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COMPANIES HOUSE has not been set any targets by the government for cracking down on corruption for the new financial year, Labour said today.
The body, which registers company information and makes the data available to the public, has come under scrutiny over recent years for being a “black hole” of fraudulent business activity.
Companies House is exempt from EU anti-money laundering regulations such as carrying out ID checks for anyone wanting to form a company.
Individuals from anywhere in the world who want to register new companies in Britain can apply to Companies House by only having to state addresses and naming the firms’ owners.
Fraudulent registration of a company, office or individual can be reported to Companies House but it has no investigatory powers.
A total of 766 firms involved in 52 cases of money laundering and corruption amounting to £80 billion from at least 13 countries were identified by Transparency International UK in 2017.
Shadow Treasury minister Anneliese Dodds said it was “astonishing” that no mention of targets for reducing fraud was made by Companies House for 2019-20.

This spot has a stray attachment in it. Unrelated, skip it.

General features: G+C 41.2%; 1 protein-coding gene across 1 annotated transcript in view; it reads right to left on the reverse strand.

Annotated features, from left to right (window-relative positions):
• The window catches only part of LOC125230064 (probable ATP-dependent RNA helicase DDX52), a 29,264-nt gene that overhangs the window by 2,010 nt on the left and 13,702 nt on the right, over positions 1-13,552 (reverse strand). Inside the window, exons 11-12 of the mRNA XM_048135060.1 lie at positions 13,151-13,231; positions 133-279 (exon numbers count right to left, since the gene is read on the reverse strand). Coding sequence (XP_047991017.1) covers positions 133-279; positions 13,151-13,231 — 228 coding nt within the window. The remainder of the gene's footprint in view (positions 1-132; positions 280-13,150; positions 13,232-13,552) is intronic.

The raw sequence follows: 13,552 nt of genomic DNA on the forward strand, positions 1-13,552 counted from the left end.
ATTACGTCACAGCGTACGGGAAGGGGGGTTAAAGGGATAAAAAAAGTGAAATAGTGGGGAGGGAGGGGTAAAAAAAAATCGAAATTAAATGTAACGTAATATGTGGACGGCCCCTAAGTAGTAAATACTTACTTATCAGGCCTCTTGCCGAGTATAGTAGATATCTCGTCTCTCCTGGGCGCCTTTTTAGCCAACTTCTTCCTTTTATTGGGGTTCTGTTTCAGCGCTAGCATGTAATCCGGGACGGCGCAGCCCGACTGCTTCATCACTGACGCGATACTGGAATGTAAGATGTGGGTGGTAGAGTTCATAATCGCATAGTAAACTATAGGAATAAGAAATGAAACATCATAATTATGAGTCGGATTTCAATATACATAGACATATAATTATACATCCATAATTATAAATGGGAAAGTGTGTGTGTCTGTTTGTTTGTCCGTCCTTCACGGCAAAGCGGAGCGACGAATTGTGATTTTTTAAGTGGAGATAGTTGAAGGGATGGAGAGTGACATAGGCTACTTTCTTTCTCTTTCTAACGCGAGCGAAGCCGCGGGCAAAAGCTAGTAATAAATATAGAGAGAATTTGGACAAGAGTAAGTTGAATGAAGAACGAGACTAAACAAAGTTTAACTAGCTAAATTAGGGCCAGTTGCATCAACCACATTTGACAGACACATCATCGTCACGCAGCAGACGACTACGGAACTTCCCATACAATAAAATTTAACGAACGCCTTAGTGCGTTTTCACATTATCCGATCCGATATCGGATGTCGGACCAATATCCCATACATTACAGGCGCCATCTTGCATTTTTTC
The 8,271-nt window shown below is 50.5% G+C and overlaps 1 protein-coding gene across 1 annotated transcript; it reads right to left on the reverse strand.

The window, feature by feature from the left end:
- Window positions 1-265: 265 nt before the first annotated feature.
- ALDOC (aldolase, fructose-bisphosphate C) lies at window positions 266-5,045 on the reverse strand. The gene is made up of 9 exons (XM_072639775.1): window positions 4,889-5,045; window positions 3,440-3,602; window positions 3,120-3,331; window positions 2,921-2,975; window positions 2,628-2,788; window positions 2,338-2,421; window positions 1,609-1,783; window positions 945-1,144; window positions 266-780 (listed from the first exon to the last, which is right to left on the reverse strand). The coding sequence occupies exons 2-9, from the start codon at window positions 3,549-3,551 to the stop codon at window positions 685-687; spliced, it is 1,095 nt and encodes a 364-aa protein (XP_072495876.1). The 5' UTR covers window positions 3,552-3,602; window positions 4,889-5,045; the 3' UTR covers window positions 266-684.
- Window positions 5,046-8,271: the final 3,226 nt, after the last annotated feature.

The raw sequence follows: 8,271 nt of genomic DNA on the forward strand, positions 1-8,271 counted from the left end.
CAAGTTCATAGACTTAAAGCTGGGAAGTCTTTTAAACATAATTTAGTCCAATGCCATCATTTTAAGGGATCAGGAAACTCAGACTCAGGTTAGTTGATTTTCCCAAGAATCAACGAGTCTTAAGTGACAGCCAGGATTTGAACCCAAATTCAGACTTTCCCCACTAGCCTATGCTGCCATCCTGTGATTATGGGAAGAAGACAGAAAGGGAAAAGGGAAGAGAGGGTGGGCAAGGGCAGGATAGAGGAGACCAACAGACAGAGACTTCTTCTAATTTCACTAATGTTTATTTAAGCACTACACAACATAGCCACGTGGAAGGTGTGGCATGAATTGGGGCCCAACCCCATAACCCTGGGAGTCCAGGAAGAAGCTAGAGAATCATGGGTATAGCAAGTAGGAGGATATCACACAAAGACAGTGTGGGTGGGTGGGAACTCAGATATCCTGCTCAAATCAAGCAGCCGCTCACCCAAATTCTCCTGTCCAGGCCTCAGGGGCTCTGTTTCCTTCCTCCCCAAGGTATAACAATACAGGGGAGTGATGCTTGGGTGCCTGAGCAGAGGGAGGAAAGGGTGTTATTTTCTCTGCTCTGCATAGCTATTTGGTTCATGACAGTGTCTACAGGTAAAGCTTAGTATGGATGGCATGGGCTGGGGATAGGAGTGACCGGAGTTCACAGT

“Despite crooks and criminals using the UK’s company registration system, there is no reflection of this in the priorities set today for Companies House,” she said.
“It appears that only a tiny fraction of company registrations are subject to due diligence by Companies House.
“And the only person to have been prosecuted for registering a fraudulent company actually did so to highlight how open to abuse the current system is.”
Whistleblower Kevin Brewer had registered a company under the name of now Lib Dem leader Vince Cable to show up the loophole.
Last year he was fined £1,602 and ordered to pay more than £10,000 in costs after pleading guilty to providing false information on the company register.
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